A Guide to the 2009 Constitutional Amendments
Part 1 of 2, Covering Propositions 1-6
Most things are either bigger or better in this great state we all call home. It is perhaps unsurprising then, and certainly fitting, that the Texas Constitution resides as one of the largest constitutions in the nation. What many do find surprising, though, is the fact that despite dating back to 1876, all of the state’s operations rely upon the document. In Texas, unlike the vast majority of other states, government is afforded only those powers expressly granted to it by the Constitution.
As your state Senator, I am often asked why so many amendments are proposed every few years. In large part, the answer is that our Constitution was designed to be very restrictive, a condition that necessitates continual modification to ensure all necessary constitutional authority accompanies changes to state law. Innovation and advancement in business and technology over the last 131 years offers further explanation of why the Texas Constitution has so often been revisited.
On November 3rd of this year, Texas voters will have the opportunity to vote for or against each of the eleven proposed constitutional amendments approved by the 81st Texas Legislature. Below please find a brief summary for each of the first six proposed constitutional amendments. Descriptions of the other five proposed constitutional amendments will follow in a later column. I strongly encourage every Texas voter to take the time to review the amendments and go vote.
Proposition 1 - House Joint Resolution 132
Proposition 1 seeks to authorize municipalities or counties, with the legislature's approval, to issue bonds or notes to finance the purchase of a buffer area or open space neighboring a military installation. These buffer zones will prevent encroachment or allow for the construction of roadways, utilities, or other infrastructure to protect or promote the mission of the military installation. Additionally, this measure would allow a municipality or county to pledge increases in property tax revenues imposed in the area by the municipality, county, or other political subdivisions to the repayment of the bonds or notes.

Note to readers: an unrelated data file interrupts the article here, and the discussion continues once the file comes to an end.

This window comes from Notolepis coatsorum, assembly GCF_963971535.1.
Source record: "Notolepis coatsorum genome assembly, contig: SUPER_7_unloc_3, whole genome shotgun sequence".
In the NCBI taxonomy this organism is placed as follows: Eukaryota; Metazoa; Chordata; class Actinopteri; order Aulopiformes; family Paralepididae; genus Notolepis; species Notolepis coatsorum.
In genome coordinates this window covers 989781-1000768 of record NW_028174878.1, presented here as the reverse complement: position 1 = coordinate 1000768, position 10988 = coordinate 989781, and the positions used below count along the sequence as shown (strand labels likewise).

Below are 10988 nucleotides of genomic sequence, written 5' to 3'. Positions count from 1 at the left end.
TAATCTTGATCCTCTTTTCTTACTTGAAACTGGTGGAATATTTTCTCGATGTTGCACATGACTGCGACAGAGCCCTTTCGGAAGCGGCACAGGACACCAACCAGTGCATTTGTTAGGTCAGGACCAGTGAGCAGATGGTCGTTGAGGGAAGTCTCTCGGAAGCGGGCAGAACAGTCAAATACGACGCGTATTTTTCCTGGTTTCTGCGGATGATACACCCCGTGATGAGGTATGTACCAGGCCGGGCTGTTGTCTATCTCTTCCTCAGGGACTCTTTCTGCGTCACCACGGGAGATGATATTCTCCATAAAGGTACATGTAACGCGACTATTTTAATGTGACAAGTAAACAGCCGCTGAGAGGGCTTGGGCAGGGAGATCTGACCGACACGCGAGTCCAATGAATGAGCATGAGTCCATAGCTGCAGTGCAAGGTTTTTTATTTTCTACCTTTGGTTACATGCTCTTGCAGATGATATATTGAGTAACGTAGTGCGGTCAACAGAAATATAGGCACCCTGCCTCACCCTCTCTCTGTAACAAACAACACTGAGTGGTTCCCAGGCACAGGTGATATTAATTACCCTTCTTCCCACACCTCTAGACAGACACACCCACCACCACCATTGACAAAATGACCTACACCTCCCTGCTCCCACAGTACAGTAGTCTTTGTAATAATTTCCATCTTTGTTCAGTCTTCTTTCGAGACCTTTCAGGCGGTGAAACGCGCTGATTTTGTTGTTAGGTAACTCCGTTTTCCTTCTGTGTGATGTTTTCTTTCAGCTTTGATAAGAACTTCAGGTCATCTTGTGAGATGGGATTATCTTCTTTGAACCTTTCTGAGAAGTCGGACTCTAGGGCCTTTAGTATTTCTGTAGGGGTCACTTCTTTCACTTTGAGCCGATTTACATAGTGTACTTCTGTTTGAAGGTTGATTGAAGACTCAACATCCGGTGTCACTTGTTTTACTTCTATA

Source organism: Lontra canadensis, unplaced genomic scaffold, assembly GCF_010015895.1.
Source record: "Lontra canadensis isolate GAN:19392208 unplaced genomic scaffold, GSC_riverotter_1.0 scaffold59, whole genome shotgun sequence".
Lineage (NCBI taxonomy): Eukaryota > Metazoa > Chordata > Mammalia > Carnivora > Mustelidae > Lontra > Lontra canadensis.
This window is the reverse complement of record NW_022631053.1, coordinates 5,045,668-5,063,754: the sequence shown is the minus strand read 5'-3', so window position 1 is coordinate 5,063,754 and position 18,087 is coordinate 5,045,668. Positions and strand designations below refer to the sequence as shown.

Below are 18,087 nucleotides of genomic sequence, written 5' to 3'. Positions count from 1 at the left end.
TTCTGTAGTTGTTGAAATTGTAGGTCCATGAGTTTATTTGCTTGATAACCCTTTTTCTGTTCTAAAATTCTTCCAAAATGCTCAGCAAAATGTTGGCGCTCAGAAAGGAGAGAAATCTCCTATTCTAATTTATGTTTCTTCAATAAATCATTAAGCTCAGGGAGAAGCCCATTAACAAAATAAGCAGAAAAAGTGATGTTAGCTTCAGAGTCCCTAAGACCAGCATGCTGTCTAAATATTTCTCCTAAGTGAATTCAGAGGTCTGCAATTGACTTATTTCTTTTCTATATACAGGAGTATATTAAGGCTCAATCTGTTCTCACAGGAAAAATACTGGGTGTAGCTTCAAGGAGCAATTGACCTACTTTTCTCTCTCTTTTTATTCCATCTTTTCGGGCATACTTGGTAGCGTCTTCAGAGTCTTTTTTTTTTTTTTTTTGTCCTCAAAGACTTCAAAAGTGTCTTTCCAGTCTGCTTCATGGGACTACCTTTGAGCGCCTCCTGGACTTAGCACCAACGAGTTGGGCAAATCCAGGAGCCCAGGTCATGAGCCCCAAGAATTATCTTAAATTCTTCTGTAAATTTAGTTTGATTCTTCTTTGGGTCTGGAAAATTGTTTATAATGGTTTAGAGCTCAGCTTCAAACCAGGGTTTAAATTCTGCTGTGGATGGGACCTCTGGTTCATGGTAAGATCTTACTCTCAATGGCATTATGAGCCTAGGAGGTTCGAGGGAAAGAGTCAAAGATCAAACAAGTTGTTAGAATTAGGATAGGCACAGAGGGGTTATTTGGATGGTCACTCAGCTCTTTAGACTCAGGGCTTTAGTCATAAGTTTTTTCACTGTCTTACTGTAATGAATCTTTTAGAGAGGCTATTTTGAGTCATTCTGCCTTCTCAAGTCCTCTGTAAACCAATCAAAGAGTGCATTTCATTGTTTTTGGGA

Proposition 2 - House Joint Resolution 36, Article 1
Proposition 2 would authorize the legislature to provide for valuation of a residence homestead solely on the basis of its value as a homestead, regardless of whether residential use by the owner is considered to be the highest and best use of the property.
Proposition 3 - House Joint Resolution 36, Article 3
Proposition 3 would allow the legislature to strengthen state oversight of appraisal district's practices and procedures.
Proposition 4 - House Joint Resolution 14, Article 2
Texas lags behind other major states in the number of nationally recognized research universities, with only two public research universities of national prominence--The University of Texas at Austin and Texas A&M University.
This measure would create the national research university fund for the purpose of providing a dedicated, independent, and equitable source of funding to enable emerging state research universities in Texas to achieve national prominence as major research universities.
Proposition 5 - House Joint Resolution 36, Article 2
Under current law, an appraisal district conducts property tax appraisals for all taxing units in its jurisdictions. Moreover, the Texas Constitution requires the legislature to provide for a single board of equalization, otherwise referred to as an appraisal review board, that consists of qualified residents of the territory appraised by that entity. The appraisal district and the appraisal review board that reviews the district's appraisals are separate and distinct entities, however, split administrative functions.
Proposition 5 would provide for two or more adjoining appraisal districts, if they so opt, to consolidate appraisal review board functions.
Proposition 6 - House Joint Resolution 116
Proposition 6 seeks to provide the secure and sufficient bonding authority needed by the Veterans' Land Board to continue the Veterans' Housing Assistance Program and Veterans' Land Program.
Senator Hegar served two terms in the Texas House of Representatives and now represents Senate District 18 in the Texas Senate. Senate District 18 is made up of nineteen counties and spans over 16,000 square miles. He is a sixth generation Texan, and earns a living farming rice and corn on land that has been in his family since the mid 1800's. He currently resides in Katy, Texas with his wife Dara, and their three children, Claire, Julia, and Jonah.